In Dubai I found myself way more interested in the laborers, sweating in 105-degree heat, than another boring meal with a Michelin star. This was because of the legacy that my parents left to me.
My parents were both from rural Appalachia. With little education, putting food on the table while nobody died prematurely was a lofty enough goal. Their main legacy to me was the example of hard work and the knowledge that it might someday improve your family’s life.
So why do guys from small villages in India and Pakistan sign up to work 12-hour days for years on end? Simple: back home, they’d only make one or two bucks a day. In Dubai or Abu Dhabi, they could make six, maybe eight. Live cheaply, send the rest back home, and their families would be better off.
These guys go through hell because they love their kids.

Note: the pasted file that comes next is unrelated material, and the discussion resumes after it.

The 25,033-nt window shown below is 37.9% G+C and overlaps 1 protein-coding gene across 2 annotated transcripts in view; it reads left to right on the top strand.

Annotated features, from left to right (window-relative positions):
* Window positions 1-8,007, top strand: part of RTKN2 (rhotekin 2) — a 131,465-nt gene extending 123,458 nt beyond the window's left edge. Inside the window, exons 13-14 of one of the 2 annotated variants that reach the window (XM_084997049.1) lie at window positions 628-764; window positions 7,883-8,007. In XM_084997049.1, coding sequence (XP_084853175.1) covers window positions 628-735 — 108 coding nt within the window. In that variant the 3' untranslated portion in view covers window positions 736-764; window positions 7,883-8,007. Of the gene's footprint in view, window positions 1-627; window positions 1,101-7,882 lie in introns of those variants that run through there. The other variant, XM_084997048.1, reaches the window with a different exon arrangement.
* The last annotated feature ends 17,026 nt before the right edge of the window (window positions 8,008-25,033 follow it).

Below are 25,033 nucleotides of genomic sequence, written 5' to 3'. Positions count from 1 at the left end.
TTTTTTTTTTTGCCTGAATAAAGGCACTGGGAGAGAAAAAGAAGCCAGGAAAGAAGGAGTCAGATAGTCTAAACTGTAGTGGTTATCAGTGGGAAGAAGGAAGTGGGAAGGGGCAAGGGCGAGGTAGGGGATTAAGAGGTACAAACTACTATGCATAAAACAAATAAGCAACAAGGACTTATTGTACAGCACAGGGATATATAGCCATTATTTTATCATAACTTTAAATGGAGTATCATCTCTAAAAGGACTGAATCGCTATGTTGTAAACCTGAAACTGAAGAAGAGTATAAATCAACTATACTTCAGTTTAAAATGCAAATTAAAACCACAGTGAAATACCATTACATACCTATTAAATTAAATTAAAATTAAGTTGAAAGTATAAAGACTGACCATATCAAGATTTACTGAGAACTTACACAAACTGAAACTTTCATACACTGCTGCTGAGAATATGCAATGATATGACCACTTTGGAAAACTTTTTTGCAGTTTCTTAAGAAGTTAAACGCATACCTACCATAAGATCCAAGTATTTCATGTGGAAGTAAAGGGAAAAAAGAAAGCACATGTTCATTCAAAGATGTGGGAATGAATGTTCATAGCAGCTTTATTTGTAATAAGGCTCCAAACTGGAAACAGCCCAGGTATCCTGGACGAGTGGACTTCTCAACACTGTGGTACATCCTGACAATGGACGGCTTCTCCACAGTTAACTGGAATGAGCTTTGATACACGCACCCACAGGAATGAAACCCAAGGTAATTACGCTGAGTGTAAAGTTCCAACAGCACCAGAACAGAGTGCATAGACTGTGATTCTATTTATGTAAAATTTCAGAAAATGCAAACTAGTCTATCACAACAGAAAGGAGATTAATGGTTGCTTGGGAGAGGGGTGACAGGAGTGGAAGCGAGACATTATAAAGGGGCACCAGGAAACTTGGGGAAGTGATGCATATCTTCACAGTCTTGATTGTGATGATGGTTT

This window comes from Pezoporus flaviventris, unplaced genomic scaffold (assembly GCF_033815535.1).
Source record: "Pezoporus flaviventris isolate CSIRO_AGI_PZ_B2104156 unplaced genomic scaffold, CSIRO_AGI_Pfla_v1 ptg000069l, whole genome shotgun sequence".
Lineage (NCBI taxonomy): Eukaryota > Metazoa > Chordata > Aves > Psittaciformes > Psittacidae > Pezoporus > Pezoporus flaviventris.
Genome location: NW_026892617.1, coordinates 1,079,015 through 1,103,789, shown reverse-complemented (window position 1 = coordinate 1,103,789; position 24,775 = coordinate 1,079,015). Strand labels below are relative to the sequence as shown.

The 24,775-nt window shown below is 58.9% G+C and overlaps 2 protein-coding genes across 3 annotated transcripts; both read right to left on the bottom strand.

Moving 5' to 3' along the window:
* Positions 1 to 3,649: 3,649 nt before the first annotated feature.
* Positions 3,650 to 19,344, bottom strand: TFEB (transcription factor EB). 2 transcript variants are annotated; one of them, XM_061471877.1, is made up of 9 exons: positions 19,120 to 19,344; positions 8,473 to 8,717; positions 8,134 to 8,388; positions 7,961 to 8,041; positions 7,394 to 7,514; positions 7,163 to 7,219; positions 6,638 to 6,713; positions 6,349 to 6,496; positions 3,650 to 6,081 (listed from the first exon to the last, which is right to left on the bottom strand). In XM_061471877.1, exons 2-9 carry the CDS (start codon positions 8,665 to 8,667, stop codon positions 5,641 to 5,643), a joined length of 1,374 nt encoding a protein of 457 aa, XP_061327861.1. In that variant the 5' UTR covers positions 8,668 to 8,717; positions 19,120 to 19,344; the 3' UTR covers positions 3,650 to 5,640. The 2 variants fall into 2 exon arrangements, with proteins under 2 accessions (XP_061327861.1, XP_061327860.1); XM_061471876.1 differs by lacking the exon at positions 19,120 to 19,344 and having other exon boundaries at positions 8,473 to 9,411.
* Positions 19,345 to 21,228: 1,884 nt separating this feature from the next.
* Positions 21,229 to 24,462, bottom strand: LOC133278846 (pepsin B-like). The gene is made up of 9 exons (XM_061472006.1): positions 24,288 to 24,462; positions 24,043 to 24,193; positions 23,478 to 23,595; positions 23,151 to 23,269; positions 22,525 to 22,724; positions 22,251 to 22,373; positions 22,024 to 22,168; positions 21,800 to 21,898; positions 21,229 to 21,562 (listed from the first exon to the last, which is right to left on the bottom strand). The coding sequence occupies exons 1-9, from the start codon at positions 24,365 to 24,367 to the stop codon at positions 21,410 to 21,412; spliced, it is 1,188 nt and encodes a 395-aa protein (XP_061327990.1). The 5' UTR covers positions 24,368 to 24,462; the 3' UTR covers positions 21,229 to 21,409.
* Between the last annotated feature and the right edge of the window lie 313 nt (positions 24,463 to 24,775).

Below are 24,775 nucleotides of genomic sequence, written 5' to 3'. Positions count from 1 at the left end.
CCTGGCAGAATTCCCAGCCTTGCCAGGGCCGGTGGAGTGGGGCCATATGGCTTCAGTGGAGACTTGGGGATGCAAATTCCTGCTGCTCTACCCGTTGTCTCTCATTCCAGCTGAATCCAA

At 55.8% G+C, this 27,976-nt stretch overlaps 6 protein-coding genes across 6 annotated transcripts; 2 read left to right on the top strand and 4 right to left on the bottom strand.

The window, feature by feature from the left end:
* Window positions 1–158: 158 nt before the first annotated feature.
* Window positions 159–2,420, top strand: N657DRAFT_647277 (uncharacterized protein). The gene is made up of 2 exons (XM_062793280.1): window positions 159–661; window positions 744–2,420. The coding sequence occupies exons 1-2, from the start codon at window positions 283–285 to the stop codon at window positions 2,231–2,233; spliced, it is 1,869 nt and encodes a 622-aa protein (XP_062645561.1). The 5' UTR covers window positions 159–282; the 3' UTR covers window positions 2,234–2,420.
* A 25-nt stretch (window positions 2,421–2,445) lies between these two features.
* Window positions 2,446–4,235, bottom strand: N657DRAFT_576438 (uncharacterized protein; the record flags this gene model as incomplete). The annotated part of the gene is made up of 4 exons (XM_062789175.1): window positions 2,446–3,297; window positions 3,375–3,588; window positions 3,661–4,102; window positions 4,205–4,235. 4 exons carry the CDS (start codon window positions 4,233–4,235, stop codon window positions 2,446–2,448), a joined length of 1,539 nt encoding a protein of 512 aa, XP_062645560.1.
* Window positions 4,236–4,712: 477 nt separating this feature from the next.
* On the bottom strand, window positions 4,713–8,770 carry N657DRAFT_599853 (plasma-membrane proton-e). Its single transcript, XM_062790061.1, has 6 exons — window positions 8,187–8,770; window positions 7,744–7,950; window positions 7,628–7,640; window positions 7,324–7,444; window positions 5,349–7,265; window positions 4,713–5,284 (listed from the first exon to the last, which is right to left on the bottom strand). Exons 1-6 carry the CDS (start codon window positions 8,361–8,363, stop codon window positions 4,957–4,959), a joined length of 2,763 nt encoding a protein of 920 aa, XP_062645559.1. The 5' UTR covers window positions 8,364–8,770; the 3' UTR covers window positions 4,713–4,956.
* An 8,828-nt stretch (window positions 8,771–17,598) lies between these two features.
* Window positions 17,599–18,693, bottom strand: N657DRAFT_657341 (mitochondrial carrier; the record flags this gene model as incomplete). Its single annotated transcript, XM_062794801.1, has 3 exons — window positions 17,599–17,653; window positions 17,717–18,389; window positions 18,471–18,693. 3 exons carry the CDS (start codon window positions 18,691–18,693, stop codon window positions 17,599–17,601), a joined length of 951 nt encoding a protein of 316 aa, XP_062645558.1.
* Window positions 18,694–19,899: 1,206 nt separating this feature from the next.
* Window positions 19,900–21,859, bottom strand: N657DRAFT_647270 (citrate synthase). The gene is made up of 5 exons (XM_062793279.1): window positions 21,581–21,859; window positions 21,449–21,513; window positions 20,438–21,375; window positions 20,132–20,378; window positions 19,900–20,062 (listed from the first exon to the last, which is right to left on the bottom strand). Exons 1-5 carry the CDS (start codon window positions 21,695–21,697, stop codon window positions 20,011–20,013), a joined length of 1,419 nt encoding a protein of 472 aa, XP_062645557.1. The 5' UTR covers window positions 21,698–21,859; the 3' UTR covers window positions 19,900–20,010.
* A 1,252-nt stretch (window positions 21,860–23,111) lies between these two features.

And they’re a lot like my own dad was.
Eventually, I decided to take the full proceeds from my travel writing — about $20K — and do … something. TBD. Somehow, I wanted to help improve the living situations of guys from a jillion South Asian towns I’d never visited. This was puzzling.
However, in late 2008, Muhammad Yunus and the Grameen Bank had recently won the Nobel Peace Prize for pioneering microfinance, bringing the basic tools of credit and savings to the poor. Hmm. If the local economies had been better where these workers had come from, maybe they wouldn’t be living ten to a room in labor camps in the Arabian Desert.
So I decided to put the whole $20K into microloans, via Kiva. Then, to see if it did any good, I’d travel to follow the money, meet some of my own clients, and write a book about what I found.
A few years later, I’d met clients in Peru, Rwanda, Bosnia, Lebanon, Cambodia, and a dozen other countries, and The International Bank of Bob was published.
Before the book even came out, some dude named Aaron, a Kiva lender whom I’d never met but who was familiar with my previous books, informed me that he was creating a group called Friends of Bob Harris. I was about to have friends. I said, “Um, okay.”